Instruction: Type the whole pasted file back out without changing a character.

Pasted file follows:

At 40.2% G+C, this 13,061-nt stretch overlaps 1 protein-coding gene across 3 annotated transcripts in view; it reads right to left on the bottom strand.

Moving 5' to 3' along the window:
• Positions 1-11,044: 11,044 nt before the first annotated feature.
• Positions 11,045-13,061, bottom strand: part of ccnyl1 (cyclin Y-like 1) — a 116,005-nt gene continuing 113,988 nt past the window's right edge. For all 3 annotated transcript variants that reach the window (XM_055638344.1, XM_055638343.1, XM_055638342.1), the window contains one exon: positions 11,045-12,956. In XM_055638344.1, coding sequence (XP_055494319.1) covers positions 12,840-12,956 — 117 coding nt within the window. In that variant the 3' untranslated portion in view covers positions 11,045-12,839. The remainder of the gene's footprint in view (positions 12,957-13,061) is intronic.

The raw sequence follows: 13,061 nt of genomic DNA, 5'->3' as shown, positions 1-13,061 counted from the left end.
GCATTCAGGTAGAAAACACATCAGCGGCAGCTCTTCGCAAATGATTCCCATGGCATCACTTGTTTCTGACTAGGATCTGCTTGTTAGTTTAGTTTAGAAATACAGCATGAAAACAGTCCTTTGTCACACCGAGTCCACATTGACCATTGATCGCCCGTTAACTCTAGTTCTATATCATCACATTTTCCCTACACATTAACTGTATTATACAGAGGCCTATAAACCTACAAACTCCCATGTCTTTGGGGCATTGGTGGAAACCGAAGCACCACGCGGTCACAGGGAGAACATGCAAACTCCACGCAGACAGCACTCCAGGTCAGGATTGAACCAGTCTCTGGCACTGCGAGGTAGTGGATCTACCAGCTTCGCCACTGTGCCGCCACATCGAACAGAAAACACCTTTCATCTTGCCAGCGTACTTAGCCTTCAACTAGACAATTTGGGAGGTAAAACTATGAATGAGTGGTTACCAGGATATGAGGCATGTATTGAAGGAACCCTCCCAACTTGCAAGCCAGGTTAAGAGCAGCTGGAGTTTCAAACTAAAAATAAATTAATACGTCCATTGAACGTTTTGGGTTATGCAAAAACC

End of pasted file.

At 40.2% G+C, this 13,061-nt stretch overlaps 1 protein-coding gene across 3 annotated transcripts in view; it reads right to left on the bottom strand.

Moving 5' to 3' along the window:
• Positions 1-11,044: 11,044 nt before the first annotated feature.
• Positions 11,045-13,061, bottom strand: part of ccnyl1 (cyclin Y-like 1) — a 116,005-nt gene continuing 113,988 nt past the window's right edge. For all 3 annotated transcript variants that reach the window (XM_055638344.1, XM_055638343.1, XM_055638342.1), the window contains one exon: positions 11,045-12,956. In XM_055638344.1, coding sequence (XP_055494319.1) covers positions 12,840-12,956 — 117 coding nt within the window. In that variant the 3' untranslated portion in view covers positions 11,045-12,839. The remainder of the gene's footprint in view (positions 12,957-13,061) is intronic.

The raw sequence follows: 13,061 nt of genomic DNA, 5'->3' as shown, positions 1-13,061 counted from the left end.
GCATTCAGGTAGAAAACACATCAGCGGCAGCTCTTCGCAAATGATTCCCATGGCATCACTTGTTTCTGACTAGGATCTGCTTGTTAGTTTAGTTTAGAAATACAGCATGAAAACAGTCCTTTGTCACACCGAGTCCACATTGACCATTGATCGCCCGTTAACTCTAGTTCTATATCATCACATTTTCCCTACACATTAACTGTATTATACAGAGGCCTATAAACCTACAAACTCCCATGTCTTTGGGGCATTGGTGGAAACCGAAGCACCACGCGGTCACAGGGAGAACATGCAAACTCCACGCAGACAGCACTCCAGGTCAGGATTGAACCAGTCTCTGGCACTGCGAGGTAGTGGATCTACCAGCTTCGCCACTGTGCCGCCACATCGAACAGAAAACACCTTTCATCTTGCCAGCGTACTTAGCCTTCAACTAGACAATTTGGGAGGTAAAACTATGAATGAGTGGTTACCAGGATATGAGGCATGTATTGAAGGAACCCTCCCAACTTGCAAGCCAGGTTAAGAGCAGCTGGAGTTTCAAACTAAAAATAAATTAATACGTCCATTGAACGTTTTGGGTTATGCAAAAACC